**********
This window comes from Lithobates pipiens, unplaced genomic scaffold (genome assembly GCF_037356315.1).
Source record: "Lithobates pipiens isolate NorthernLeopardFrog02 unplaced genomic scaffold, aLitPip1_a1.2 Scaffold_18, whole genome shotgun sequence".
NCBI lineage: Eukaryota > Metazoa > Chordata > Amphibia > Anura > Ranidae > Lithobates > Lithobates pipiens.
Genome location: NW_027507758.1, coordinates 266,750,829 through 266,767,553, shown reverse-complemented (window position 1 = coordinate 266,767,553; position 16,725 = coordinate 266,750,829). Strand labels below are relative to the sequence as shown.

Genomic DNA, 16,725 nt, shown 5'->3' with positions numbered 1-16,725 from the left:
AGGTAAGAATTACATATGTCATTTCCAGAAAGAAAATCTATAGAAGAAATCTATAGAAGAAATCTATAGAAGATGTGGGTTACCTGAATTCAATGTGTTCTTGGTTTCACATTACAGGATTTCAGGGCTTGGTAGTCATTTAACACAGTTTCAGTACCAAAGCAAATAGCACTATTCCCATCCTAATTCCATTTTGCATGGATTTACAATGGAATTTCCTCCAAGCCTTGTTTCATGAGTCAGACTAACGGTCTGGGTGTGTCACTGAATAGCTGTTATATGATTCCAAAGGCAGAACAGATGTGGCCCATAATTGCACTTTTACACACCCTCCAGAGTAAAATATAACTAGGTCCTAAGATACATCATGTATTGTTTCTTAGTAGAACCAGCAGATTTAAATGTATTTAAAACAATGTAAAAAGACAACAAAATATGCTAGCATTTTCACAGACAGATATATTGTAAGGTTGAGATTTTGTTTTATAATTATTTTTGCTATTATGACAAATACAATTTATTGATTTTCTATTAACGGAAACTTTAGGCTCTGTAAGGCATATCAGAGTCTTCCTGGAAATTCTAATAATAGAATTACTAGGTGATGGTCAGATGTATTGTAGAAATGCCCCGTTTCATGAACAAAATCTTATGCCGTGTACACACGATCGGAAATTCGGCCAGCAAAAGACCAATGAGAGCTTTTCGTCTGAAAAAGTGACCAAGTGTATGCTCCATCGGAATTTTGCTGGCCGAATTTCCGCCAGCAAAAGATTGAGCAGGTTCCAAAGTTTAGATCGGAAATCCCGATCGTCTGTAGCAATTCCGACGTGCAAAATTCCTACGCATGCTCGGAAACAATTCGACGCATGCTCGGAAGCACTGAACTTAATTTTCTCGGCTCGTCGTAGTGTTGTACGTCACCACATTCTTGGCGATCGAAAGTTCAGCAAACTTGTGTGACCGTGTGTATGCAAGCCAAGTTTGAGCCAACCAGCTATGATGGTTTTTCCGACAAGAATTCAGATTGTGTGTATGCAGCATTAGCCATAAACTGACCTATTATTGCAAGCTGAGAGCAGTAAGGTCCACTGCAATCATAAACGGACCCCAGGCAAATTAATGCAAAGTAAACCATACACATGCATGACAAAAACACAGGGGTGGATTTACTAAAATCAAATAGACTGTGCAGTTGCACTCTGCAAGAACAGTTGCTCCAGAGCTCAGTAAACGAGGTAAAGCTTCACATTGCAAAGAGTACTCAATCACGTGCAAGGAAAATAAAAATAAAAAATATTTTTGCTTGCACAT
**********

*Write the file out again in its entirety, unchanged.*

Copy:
This window comes from Lithobates pipiens, unplaced genomic scaffold (genome assembly GCF_037356315.1).
Source record: "Lithobates pipiens isolate NorthernLeopardFrog02 unplaced genomic scaffold, aLitPip1_a1.2 Scaffold_18, whole genome shotgun sequence".
NCBI lineage: Eukaryota > Metazoa > Chordata > Amphibia > Anura > Ranidae > Lithobates > Lithobates pipiens.
Genome location: NW_027507758.1, coordinates 266,750,829 through 266,767,553, shown reverse-complemented (window position 1 = coordinate 266,767,553; position 16,725 = coordinate 266,750,829). Strand labels below are relative to the sequence as shown.

Genomic DNA, 16,725 nt, shown 5'->3' with positions numbered 1-16,725 from the left:
AGGTAAGAATTACATATGTCATTTCCAGAAAGAAAATCTATAGAAGAAATCTATAGAAGAAATCTATAGAAGATGTGGGTTACCTGAATTCAATGTGTTCTTGGTTTCACATTACAGGATTTCAGGGCTTGGTAGTCATTTAACACAGTTTCAGTACCAAAGCAAATAGCACTATTCCCATCCTAATTCCATTTTGCATGGATTTACAATGGAATTTCCTCCAAGCCTTGTTTCATGAGTCAGACTAACGGTCTGGGTGTGTCACTGAATAGCTGTTATATGATTCCAAAGGCAGAACAGATGTGGCCCATAATTGCACTTTTACACACCCTCCAGAGTAAAATATAACTAGGTCCTAAGATACATCATGTATTGTTTCTTAGTAGAACCAGCAGATTTAAATGTATTTAAAACAATGTAAAAAGACAACAAAATATGCTAGCATTTTCACAGACAGATATATTGTAAGGTTGAGATTTTGTTTTATAATTATTTTTGCTATTATGACAAATACAATTTATTGATTTTCTATTAACGGAAACTTTAGGCTCTGTAAGGCATATCAGAGTCTTCCTGGAAATTCTAATAATAGAATTACTAGGTGATGGTCAGATGTATTGTAGAAATGCCCCGTTTCATGAACAAAATCTTATGCCGTGTACACACGATCGGAAATTCGGCCAGCAAAAGACCAATGAGAGCTTTTCGTCTGAAAAAGTGACCAAGTGTATGCTCCATCGGAATTTTGCTGGCCGAATTTCCGCCAGCAAAAGATTGAGCAGGTTCCAAAGTTTAGATCGGAAATCCCGATCGTCTGTAGCAATTCCGACGTGCAAAATTCCTACGCATGCTCGGAAACAATTCGACGCATGCTCGGAAGCACTGAACTTAATTTTCTCGGCTCGTCGTAGTGTTGTACGTCACCACATTCTTGGCGATCGAAAGTTCAGCAAACTTGTGTGACCGTGTGTATGCAAGCCAAGTTTGAGCCAACCAGCTATGATGGTTTTTCCGACAAGAATTCAGATTGTGTGTATGCAGCATTAGCCATAAACTGACCTATTATTGCAAGCTGAGAGCAGTAAGGTCCACTGCAATCATAAACGGACCCCAGGCAAATTAATGCAAAGTAAACCATACACATGCATGACAAAAACACAGGGGTGGATTTACTAAAATCAAATAGACTGTGCAGTTGCACTCTGCAAGAACAGTTGCTCCAGAGCTCAGTAAACGAGGTAAAGCTTCACATTGCAAAGAGTACTCAATCACGTGCAAGGAAAATAAAAATAAAAAATATTTTTGCTTGCACAT